Perhaps the most high profile of these failures was the expulsion of uFindingPortal (UFP) from membership. UFP, as a funding platform, was required to have a reasonable basis for believing that issuers on its platform comply with applicable securities laws and rules under Rule 301(a). It allowed issuers on its platform even though none of these issuers had filed any of the requisite disclosures, including six companies that committed the more egregious sin of failing to disclose the names of all directors and officers with the SEC. FINRA ultimately found UFP guilty of violating 301(a) as well as other provisions, including, but not limited to: 301(c)(2) (requires funding platforms to deny access to its platform if it has a reasonable basis to believe that the issuer presents the potential for fraud), 200(c)(3) (prohibits funding platforms from including false, misleading, and untrue material facts on their platforms), 200(a) (requires funding platforms to observe high standards of commercial honor and just and equitable principles of trade), and 303 (requires platforms to make available all of the information supplied by the issuer). Luckily, the companies on the platform had raised less than $100 in the aggregate. uFundingPortal ultimately settled without admitting or denying any of the allegations.
On the issuer side, the SEC shut down Ascenergy, a company that raised $5 million on various crowdfunding sites to finance an oil and gas business, before the regulations even went into effect. It was able to rort the system (and skirt regulations) by allowing more sophisticated investors to invest in addition to the less sophisticated, a provision found in Title II of the JOBS Act. The majority of the money it had collected was promptly spent for the personal expenses of its founder before the SEC found that its various claims pertaining to the oil and gas business were baseless. It had been rejected by multiple platforms before being able to raise the $5 million from around 90 investors.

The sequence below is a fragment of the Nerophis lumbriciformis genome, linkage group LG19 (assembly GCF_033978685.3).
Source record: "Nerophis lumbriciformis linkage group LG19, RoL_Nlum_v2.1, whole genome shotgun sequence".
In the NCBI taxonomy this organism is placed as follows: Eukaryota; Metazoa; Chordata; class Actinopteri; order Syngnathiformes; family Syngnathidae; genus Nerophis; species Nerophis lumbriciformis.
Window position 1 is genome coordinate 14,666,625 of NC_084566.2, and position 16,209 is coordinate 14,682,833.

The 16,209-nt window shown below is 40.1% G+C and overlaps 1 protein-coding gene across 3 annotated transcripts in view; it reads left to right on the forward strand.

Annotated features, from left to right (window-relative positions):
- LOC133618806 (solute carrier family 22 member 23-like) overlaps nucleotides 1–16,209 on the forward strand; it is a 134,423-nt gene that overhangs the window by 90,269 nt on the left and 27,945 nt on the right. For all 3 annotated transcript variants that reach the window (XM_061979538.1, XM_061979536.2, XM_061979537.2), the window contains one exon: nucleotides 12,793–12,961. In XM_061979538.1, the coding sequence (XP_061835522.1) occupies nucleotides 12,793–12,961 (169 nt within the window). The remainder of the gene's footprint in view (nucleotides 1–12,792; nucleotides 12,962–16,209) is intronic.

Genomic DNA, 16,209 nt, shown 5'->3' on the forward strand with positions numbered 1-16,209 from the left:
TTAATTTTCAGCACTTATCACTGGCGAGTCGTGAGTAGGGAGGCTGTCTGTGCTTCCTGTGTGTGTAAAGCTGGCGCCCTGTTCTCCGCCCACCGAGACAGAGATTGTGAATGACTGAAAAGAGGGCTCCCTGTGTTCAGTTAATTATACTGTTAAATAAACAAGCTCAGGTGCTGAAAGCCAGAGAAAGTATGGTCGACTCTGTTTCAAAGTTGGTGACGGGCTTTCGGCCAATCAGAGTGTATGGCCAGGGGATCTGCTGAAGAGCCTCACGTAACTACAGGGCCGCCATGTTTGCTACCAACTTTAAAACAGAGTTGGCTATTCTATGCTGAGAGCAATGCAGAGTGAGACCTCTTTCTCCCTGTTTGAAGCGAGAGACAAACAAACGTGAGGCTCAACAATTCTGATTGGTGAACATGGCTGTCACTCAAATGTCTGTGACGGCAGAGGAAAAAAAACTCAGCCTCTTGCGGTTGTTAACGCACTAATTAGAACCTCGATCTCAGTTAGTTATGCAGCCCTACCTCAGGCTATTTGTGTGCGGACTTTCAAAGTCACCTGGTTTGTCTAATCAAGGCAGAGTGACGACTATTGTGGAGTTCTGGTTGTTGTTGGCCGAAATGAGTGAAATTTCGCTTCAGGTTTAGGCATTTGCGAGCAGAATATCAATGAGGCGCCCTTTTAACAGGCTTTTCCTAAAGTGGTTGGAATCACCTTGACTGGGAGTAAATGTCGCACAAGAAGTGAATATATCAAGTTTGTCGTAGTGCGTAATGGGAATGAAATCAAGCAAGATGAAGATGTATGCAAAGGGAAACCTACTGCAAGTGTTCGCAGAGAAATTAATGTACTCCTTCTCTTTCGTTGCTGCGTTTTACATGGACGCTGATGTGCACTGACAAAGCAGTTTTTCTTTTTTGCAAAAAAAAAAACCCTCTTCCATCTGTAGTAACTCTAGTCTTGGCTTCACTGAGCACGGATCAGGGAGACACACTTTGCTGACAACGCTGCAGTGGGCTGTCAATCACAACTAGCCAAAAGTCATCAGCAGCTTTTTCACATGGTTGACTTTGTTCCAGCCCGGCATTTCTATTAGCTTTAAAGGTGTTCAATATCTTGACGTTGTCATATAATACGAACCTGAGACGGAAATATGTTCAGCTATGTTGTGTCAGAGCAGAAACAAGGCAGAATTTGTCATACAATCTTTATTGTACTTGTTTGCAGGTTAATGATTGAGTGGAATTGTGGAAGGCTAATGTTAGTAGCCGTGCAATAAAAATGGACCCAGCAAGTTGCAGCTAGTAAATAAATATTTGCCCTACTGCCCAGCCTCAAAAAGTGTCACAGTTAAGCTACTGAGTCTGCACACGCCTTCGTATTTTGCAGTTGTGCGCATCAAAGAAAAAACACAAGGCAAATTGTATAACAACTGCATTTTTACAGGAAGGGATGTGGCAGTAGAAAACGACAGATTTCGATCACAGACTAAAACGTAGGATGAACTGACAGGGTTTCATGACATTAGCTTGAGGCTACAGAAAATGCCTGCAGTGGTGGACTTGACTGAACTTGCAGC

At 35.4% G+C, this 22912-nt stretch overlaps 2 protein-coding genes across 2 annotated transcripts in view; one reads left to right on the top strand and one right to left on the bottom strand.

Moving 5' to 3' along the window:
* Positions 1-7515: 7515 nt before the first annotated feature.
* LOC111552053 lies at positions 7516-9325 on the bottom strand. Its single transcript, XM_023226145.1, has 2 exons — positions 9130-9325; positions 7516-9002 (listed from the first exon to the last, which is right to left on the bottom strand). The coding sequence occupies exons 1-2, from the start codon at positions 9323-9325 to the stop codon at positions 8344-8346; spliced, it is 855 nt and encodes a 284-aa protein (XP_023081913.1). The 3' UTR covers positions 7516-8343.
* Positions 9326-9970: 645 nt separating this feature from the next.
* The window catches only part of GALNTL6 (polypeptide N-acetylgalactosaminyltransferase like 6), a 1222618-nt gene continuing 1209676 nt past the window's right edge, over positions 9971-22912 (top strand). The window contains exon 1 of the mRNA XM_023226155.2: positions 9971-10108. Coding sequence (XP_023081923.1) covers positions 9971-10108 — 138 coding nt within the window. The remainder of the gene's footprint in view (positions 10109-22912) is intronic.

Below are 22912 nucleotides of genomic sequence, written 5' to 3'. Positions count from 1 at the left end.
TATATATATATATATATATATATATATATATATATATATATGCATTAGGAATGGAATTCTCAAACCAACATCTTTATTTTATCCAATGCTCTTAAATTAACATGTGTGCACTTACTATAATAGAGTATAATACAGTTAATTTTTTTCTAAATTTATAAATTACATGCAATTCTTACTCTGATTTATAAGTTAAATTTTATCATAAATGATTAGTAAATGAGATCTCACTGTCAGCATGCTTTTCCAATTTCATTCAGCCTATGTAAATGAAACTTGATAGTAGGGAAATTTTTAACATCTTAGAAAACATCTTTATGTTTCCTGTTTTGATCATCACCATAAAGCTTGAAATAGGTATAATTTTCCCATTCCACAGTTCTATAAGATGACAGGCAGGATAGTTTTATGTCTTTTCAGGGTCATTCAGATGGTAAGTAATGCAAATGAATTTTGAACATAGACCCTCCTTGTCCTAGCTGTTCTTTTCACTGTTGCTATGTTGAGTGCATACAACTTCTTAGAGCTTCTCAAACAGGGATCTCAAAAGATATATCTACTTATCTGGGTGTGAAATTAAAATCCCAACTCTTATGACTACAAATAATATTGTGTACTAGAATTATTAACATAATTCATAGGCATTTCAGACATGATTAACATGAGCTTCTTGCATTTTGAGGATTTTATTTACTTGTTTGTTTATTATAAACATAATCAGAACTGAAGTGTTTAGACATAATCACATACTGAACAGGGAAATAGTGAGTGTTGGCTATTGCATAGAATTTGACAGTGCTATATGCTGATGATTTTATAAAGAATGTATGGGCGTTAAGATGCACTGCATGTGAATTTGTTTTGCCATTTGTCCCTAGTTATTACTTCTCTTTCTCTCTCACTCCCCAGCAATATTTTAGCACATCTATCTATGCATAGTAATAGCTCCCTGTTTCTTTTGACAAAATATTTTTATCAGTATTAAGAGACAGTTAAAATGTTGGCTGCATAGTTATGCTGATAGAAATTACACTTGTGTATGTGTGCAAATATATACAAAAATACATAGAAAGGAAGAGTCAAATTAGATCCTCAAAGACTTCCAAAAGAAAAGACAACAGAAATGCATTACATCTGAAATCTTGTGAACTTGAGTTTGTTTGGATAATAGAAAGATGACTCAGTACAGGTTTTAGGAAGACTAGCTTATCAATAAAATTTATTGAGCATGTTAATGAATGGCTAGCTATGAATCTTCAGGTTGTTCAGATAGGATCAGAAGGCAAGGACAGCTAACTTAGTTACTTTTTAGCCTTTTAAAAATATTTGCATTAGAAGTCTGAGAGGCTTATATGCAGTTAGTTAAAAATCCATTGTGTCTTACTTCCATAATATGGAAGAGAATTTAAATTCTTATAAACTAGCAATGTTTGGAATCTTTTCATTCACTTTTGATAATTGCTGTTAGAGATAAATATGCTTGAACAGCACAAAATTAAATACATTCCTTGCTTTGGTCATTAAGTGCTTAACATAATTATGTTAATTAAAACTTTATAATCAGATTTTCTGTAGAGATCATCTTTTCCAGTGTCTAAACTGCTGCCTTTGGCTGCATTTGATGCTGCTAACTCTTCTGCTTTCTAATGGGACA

Theoretically, the Title III regulations were intended to stop companies like Ascenergy, that “scream fraud” from making it onto funding platforms, for it was perhaps the rejection of the company from several platforms that limited the damage somewhat. SEC rhetoric even changed: fraud and non-compliance on the part of the issuers should be stopped by the funding platforms, who, it was made clear, bear the responsibility according to the SEC regulations. However, despite these threats from the SEC, they never brought suit against or penalized the platforms that accepted Ascenergy. In response, some platforms are currently leading an effort to create industry standards when vetting potential investments, stopping companies like Ascenergy from ever getting past the gate. This has been met with some opposition, particularly from Wefunder, the funding platform that controls the most market share – currently around 70%.
Congress is currently considering legislation to amend the Crowdfunding Act. The House’s version, the Fix Crowdfunding Act, was passed on July 5, 2016, while the Senate version, the Crowdfunding Enhancement Act, was still in committee when the last Congress adjourned. Neither of these bills, however, address the lack of compliance in either the funding platform or issuer spaces, instead focusing on the use of special purpose vehicles (essentially aggregating all the investors into one group to make management easier) and registration exemptions. Given that the Senate bill is yet to be passed, it may fall on them to bless the current effort towards industry standards to protect these investors if, as the SEC has said, the funding platforms are to be the gatekeepers for Title III crowdfunding. This must, however, be met with greater enforcement by the SEC on both issuers and funding platforms, alike.